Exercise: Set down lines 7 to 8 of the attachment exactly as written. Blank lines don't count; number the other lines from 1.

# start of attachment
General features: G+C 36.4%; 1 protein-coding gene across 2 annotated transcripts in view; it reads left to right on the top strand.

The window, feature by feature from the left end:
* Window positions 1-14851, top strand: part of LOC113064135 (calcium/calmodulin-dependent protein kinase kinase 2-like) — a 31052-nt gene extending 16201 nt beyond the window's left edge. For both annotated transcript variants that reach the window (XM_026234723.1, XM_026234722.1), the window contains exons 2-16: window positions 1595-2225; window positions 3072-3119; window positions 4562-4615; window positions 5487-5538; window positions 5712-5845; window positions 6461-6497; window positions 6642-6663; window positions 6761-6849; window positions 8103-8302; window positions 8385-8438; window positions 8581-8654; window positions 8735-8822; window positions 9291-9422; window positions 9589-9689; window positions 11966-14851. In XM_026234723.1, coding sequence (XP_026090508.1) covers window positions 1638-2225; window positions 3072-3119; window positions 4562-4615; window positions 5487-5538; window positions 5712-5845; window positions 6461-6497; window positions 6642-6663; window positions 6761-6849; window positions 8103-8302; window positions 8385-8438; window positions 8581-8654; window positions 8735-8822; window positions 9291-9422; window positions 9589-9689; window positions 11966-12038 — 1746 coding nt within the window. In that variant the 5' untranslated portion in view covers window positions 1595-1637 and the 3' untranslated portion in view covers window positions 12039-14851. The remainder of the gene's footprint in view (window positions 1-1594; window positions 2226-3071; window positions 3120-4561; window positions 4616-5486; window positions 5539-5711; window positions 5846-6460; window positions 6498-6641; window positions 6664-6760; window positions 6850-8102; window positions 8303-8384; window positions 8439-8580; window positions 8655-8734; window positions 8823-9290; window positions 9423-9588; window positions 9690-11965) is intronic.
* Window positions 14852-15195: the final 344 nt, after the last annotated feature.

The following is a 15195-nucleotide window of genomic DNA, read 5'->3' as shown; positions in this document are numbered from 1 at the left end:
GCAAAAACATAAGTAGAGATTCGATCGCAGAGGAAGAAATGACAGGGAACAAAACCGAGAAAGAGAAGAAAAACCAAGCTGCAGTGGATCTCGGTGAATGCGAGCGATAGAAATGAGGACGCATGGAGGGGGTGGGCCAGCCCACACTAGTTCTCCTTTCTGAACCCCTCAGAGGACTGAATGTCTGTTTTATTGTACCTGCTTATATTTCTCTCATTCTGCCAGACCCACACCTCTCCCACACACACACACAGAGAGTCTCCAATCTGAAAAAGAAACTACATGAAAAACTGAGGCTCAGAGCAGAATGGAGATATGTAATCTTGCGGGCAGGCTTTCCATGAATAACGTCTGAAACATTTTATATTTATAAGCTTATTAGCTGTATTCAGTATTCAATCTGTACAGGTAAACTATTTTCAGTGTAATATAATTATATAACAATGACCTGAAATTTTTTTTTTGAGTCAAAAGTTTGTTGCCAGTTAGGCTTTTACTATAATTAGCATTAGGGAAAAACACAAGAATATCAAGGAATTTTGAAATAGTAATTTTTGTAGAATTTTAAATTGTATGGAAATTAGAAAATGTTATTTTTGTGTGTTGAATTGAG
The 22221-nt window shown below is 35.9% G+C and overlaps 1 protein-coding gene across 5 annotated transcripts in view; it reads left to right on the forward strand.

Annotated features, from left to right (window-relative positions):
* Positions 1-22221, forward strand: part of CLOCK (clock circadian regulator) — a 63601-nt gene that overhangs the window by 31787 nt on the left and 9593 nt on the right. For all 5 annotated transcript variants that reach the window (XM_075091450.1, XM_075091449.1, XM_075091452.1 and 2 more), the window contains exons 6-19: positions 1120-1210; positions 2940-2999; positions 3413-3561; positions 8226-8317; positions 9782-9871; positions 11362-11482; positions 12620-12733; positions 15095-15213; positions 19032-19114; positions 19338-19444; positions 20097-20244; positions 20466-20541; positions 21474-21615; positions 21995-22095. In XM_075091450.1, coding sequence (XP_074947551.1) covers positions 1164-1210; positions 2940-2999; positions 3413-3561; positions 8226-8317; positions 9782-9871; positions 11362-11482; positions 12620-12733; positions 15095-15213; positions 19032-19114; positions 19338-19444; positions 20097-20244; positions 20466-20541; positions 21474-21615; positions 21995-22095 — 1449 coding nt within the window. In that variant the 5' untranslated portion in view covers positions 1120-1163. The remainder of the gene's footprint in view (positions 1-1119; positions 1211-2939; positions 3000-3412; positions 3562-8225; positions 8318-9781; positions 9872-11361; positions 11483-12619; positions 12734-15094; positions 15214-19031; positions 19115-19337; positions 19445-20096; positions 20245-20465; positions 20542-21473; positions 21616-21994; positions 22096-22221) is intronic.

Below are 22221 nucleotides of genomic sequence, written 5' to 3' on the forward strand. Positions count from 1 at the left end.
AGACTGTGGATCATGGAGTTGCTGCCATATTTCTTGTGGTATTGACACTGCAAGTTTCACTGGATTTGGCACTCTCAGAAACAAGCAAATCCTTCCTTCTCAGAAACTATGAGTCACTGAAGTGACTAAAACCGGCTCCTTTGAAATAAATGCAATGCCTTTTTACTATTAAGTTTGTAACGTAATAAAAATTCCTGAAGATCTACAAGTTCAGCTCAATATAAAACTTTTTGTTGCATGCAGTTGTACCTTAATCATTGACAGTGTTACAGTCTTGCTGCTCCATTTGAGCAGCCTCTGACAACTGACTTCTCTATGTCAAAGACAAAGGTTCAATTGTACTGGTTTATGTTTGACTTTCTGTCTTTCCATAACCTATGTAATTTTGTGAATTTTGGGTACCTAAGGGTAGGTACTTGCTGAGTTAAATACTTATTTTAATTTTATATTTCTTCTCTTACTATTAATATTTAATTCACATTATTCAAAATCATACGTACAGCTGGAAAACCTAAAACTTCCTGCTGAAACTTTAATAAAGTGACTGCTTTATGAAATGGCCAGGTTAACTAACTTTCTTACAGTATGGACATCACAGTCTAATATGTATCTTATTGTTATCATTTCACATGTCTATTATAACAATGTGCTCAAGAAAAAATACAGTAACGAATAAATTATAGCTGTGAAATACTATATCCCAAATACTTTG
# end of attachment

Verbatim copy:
The 22221-nt window shown below is 35.9% G+C and overlaps 1 protein-coding gene across 5 annotated transcripts in view; it reads left to right on the forward strand.

Annotated features, from left to right (window-relative positions):